Mister Morel, I watched Taken, I knew Taken, Taken was a film of mine. Mister Morel, this is no Taken.
Pierre Morel apparently has a niche. If I could name his subgenre it would be “Americans destroy Paris while taking on ethnic minorities”. His debut to international audiences – the wonderfully efficient and simple actioner Taken – demonstrated that he’s a man with a no nonsense style. Carnage will happen, often to a ridiculous degree, albeit in the lovely surroundings of Paris. Nobody could accuse him of over-plotting a film.
And, to be honest, this style suited his story of a protective father trying to find his daughter. It’s a straightforward story and one which doesn’t need too much going on around it. Casting a strong leading man and delivering on the action was more than enough. Unfortunately, the approach doesn’t work here.
The plot is still deceptively simple: John Travolta plays US agent Wax who is tasked with tracking down terrorists in paris, accompanied by his handler. However, there are a whole range of strange and borderline ridiculous sub-plots and twists the movie must navigate – as if the writers and director decided what would happen next by picking the first random things that popped into their heads. “A Chinese restaurant?” “… And a cocaine den!” “I like your thinking!” And so on.
The movie is essentially nothing but a disjointed series of setpieces and scenes. Not that that’s necessarily a bad thing – I mean, Monty Python and the Holy Grail is just a series of strange abstract sequences – but only if the scenes themselves work. Here, they don’t really. Things fly along and the movie takes its time explaining to us its relatively straightforward premise – for some reason I can’t even fathom, John Travolta’s Agent Wax even lies bout his objective to his sidekick. There are some double-crosses thrown in which would mean something if the movie could convince me to see these characters as characters instead of simply one-dimensional cyphers and plot functions.
The movie evokes classic Bond in its title – which, incidentally offers a nice reference as From Russia With Love was itself heavily influenced by To Paris With Love – and also seems to want to create something of an eccentric character in Wax. He’s loud, he’s obscene, he snorts cocaine and has sex with hookers. However, if Wax resembles any iteration of Bond, it’s a weird hybrid between Daniel Craig’s cool and collected killer and Roger Moore’s goofy sex maniac – it’s a very strange mixture, and one which never settles right. He seems like a horrible person. I’m not talking about “I had to do terrible things to save lives” sort of horrible, more “I’m a jackass for the sake of being a jackass” sort of horrible. There’s never really any time devoted to giving him a character outside a collection of quirks and an affinity for big explosions – and, given the movie attempts to set him up as “a character”, one would imagine that development would be essential. Still, at the very least, we get a “Royale with Cheese” reference for a character played by Travolta, who – like his co-star – is so much better than his work here.
That’s to say nothing of his poor partner, a pencil pusher at the embassy who dreams of being a covert secret agent. The movie’s best scenes involve the young guy trying awkwardly to ascend the ranks to superspy (the most impressive sequence involving him attempting to plant a bug in a French minister’s office). However, the movie proceeds to put him through an emotional wringer. The only problem is that we are never given enough reason to be too bothered about all his ties and relationships or ambitions. His transition to “bad ass” at the end of the movie – which should be character development – is awkwardly choreographed. Jonathan Rhys-Myers tries his best to make something of the character, but the script appears not to be there. It doesn’t help that the Irish actor’s American accent is almost painful. He’s a talented kid, but he needs to adopt “the Sean Connery approach” – if the audience will buy a Russian submarine commander with a Scottish accent (and an Australian second-in-command), they’ll accept an American with a faint Irish accent.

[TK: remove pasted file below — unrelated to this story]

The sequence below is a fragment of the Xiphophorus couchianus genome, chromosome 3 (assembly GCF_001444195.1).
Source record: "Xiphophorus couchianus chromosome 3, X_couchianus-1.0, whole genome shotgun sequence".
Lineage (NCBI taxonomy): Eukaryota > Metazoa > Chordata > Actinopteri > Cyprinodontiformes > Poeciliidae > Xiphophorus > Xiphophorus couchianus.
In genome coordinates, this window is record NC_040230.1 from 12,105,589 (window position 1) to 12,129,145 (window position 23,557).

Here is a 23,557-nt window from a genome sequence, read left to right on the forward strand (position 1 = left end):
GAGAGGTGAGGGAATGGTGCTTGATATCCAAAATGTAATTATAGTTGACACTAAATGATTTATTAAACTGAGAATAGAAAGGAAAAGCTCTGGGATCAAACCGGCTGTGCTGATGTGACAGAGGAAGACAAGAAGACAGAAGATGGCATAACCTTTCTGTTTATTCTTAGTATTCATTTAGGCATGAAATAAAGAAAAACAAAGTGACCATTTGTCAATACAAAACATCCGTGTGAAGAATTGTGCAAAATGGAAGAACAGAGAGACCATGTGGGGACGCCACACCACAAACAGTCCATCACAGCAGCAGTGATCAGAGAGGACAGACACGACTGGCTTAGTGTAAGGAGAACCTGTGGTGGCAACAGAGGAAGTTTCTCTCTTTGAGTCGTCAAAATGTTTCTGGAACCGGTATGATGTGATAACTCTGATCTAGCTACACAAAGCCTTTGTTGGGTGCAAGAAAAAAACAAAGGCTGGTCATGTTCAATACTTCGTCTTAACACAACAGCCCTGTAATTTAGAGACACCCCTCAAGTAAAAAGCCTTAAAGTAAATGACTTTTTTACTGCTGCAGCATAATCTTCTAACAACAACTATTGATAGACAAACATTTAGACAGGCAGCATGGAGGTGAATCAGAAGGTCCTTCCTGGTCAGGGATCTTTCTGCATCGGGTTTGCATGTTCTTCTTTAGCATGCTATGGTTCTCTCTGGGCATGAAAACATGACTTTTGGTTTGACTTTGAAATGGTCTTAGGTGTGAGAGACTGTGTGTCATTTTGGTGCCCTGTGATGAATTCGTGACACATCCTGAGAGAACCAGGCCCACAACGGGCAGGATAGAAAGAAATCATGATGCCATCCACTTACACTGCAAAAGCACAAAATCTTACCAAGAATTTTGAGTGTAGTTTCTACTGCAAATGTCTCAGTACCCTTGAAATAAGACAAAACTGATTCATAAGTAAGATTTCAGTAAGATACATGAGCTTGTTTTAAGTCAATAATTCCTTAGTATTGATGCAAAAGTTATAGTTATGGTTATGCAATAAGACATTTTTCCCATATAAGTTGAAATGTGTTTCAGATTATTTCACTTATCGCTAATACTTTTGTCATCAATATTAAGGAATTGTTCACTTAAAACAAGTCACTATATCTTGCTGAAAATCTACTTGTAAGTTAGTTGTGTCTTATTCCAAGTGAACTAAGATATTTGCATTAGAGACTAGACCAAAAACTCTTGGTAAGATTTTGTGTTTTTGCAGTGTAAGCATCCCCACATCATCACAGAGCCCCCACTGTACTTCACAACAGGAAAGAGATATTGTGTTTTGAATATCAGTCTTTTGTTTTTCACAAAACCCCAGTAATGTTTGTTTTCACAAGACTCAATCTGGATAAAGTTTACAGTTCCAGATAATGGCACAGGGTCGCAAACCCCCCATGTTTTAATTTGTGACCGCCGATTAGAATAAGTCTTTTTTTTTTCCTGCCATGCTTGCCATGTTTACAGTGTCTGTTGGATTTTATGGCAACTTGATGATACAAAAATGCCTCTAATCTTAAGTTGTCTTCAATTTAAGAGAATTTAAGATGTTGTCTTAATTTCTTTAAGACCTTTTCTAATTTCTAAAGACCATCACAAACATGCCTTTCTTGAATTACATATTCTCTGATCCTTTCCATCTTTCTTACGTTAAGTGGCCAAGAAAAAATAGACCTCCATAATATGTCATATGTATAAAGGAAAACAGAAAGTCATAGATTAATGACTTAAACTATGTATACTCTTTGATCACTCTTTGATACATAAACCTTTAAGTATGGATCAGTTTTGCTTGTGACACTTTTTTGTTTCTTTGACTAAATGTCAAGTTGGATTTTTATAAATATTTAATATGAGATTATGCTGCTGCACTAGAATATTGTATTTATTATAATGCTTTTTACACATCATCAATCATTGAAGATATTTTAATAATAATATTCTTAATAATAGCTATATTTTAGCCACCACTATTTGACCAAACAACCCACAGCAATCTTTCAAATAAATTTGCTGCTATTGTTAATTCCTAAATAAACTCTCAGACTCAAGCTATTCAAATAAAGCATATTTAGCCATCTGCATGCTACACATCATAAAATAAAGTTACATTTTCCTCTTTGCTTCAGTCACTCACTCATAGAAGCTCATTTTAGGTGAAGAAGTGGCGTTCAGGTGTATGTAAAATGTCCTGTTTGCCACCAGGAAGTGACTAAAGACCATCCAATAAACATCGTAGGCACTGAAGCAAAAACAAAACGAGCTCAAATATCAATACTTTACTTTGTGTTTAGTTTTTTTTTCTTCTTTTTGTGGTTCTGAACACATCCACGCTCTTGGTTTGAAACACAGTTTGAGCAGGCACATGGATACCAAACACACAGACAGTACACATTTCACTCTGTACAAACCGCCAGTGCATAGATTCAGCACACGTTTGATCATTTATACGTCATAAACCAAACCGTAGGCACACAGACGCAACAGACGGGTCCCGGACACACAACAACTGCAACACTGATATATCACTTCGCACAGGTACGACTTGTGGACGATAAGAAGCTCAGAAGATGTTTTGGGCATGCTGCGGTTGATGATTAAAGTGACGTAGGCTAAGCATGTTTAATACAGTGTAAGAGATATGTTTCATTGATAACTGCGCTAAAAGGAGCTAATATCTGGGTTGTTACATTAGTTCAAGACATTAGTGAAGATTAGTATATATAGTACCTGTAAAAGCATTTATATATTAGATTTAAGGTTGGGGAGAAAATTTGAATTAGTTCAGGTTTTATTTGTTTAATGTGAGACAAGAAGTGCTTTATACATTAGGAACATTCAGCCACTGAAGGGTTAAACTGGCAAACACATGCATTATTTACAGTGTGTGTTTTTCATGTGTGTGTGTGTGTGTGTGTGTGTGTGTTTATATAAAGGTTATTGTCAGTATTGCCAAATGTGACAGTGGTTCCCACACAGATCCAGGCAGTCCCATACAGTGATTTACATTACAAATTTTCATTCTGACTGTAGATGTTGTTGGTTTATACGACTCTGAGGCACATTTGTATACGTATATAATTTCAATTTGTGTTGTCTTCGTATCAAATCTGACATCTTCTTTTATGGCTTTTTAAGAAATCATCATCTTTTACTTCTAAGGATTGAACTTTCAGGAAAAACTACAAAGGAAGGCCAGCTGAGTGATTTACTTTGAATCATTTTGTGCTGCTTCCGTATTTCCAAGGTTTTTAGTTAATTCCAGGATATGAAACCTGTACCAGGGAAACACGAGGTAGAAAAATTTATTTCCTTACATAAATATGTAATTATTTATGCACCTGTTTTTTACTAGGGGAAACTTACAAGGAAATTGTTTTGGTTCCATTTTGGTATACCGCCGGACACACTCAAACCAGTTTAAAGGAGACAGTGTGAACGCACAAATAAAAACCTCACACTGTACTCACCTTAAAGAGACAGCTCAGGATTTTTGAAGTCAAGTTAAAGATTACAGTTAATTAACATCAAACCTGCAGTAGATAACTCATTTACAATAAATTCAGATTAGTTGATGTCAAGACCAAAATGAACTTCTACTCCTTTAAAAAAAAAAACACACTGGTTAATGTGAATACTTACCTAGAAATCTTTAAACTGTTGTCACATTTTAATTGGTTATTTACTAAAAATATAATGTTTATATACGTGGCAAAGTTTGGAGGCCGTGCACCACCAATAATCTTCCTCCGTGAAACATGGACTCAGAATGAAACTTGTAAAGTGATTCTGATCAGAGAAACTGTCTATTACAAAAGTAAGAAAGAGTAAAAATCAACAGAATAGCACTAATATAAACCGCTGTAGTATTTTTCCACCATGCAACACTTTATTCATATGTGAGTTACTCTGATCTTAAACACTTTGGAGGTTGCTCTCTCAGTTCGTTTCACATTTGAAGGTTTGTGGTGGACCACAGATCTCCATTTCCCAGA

Even the action scenes seem almost lazy. Maybe Mortel works better with the more intimate canvas that he had in Taken, or maybe it’s simply too difficult for me to connect with action featuring characters I feel nothing for, but it doesn’t come together, despite featuring more car chases and rocket launchers than the earlier film. If ever you needed proof that bigger was not always better, you’ll find it here.
Also, I’m begining to feel distinctly uncomfortable at the racial undertones of these films. Taken obviously featured the Albanian mafia and Middle-Eastern royalty, but here we get Chinese drug dealers and Arab terrorists – not to mention the indication that France is unable to take care of these things themselves, so they have to fly in John Travolta. I forgave Taken because it was a successfully mindless action film, but there was nothing here to stop my mind wandering. There’s also the fact that while the content of one film could be random, the content of a set of films might build to a pattern. If I see Mortel’s third film, I may comment further.
The tagline for From Paris With Love was “no merci” and – as much as I love a good pun – I’m afraid I’d have to say “no thank you” to this film too.
Filed under: Non-Review Reviews Tagged: | action, arts, bond, from paris with love, From Russia With Love, john travolta, jonathan rhys-myers, luc besson, monty python, Movies, non-review review, paris, pierre mortel, review, Roger Moore, sean connery, spies